The most preferable configuration of a fiber in the combination of the present invention is a fiber whose surface is completely surrounded by a component to be removed by dissolution. Specifically, these configurations include the islands-in-a-sea type composite fibers, sheath-core type composite fibers, composite fibers with irregular shaped cores, and polymer blend type fibers at least 60 of the surface of which are surrounded by a component which is to be removed by dissolution.
Some of the important characteristics of the present invention consist in imparting softness and flexibility to a fiber using a low softening point copolymer; it has been discovered that even if such low softening point component is used, the fiber can be drawn without fusion. Specifically, a polymer in an unoriented molecular state, such as a pellet, tends to fuse easily. However, a polymer in the drawn and oriented state is unlikely to fuse. The discovery that fusion in an amorphous polymer is prevented by orientation of large chain-molecules is a characteristic feature of the present invention.
As other polymers used in combination with the polymer of the present invention, in such fiber, mention should be made of polyamides and copolyamides such as poly-ε-capramide and polyhexamethylene adipamide; polyesters and copolyesters such as polyethylene terephthalate, polybutylene terephthalate, polyoxy benzoate, polyethylene terephthalate-polybutylene-isophthalate copolymers, and polyolefins such as polyethylene and polypropylene.
Of these polymers, polyesters, having a softening point, as defined hereinbelow, of not more than 250° C are especially preferable in regard to preferred balance of drawability with the polymer of the present invention.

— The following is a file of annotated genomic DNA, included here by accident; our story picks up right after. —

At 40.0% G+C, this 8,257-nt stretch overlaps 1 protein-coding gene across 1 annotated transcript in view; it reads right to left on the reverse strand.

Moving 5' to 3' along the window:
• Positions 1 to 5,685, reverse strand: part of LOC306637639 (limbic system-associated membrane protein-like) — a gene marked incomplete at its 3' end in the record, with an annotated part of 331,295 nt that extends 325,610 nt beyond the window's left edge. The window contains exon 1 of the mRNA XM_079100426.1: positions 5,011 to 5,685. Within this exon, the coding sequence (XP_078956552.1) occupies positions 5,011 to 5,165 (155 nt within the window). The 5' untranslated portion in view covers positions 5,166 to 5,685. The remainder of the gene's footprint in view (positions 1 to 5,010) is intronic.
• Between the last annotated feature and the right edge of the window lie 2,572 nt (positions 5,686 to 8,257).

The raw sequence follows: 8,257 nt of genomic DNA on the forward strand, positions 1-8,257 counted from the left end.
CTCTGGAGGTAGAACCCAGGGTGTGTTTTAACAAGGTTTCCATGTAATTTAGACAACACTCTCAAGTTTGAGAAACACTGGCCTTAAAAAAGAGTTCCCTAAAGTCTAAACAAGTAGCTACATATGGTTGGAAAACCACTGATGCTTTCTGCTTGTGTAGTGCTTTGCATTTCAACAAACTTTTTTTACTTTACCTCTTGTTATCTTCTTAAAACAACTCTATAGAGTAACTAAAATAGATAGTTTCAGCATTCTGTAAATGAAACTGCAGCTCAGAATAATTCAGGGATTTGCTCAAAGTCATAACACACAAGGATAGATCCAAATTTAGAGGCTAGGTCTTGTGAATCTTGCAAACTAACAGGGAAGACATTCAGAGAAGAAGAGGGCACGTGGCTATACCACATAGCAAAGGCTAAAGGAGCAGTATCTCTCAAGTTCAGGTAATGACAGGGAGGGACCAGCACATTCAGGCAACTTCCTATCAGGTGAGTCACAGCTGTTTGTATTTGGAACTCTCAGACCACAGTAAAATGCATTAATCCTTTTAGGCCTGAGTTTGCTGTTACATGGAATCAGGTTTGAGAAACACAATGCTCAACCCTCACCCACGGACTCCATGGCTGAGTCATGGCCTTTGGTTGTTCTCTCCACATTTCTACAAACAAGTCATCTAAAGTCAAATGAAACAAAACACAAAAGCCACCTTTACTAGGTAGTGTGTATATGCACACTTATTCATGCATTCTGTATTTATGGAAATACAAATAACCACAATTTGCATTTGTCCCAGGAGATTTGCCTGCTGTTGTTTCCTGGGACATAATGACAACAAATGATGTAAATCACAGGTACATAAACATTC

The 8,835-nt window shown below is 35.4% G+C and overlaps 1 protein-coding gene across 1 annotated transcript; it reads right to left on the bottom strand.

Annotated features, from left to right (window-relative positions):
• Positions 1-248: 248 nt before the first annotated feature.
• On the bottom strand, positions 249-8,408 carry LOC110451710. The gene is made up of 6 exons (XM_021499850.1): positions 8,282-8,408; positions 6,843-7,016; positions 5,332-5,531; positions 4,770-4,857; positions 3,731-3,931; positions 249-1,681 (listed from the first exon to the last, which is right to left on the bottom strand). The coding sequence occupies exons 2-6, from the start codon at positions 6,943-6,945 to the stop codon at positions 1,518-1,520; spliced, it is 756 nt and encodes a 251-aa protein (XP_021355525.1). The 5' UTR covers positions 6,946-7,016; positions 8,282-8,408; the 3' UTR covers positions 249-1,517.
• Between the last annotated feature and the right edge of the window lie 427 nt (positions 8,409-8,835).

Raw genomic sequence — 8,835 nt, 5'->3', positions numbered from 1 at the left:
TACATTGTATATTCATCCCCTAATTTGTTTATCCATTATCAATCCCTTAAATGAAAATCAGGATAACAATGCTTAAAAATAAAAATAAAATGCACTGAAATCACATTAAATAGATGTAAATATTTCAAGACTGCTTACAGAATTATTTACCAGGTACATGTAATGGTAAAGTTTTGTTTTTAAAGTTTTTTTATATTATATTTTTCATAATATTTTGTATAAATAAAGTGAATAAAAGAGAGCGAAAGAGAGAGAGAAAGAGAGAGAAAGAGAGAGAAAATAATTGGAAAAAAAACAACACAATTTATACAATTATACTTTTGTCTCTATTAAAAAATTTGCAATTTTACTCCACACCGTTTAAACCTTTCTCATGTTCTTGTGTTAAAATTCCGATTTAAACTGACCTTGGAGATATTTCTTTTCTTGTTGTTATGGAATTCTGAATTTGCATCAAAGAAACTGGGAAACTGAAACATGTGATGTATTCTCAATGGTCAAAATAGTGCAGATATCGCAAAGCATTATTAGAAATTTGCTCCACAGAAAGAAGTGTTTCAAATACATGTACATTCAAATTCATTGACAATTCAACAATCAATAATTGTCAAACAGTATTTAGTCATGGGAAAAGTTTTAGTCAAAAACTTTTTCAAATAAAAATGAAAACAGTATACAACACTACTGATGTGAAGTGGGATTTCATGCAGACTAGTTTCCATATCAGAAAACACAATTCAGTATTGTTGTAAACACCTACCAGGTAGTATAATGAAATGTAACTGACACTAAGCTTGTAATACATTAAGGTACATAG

The softening point referred to herein is defined as a temperature measured by a differential scanning calorimeter DSC-II manufactured by Perkin-Elmer Co. at a rate of temperature increase of 10° C/min, a sensitivity of 5 cal/sec and a sample amount of 10 mg corresponding to the starting point of a fiber melting peak. Said starting is an intersecting point of the base line of said peak and a tangent drawn at a point at the intermediate height of said peak.
Such polyesters include polyethylene terephthalate-polyethylene isophthalate copolymers, polyethylene terephthalate-adipic acid copolymers, polyethylene glycol, polyethylene terephthalate and polyethylene isophthalate.
The weight ratio of the polymer of the present invention to the other polymer in the spinning of a multi-component is preferably within the range of about 65/35 14 35/65.
Upon spinning a multi-component fiber using a copolymerization component according to the present invention, the heat career of the copolymer prior to spinning becomes very important; it has a remarkable influence upon the thermal decomposition of the polymer at the time of spinning. Especially when the copolymer is exposed to a high temperature of at least 240° C before spinning (when the copolymer is pelletized at 240° C), the thermal decomposition of the polymer at the time of spinning becomes remarkable. Accordingly, it is necessary not to overheat the polymer prior to spinning. The polymer is likely to fuse and block at a supplying zone of extruding machine. So it is useful to strengthen the cooling of a supplying zone to prevent blocking at the supply opening due to fusion of a bead polymer. In order to prevent such difficulties, it is possible to extrude the polymer, after completion of polymerization, directly into pellets by block polymerization.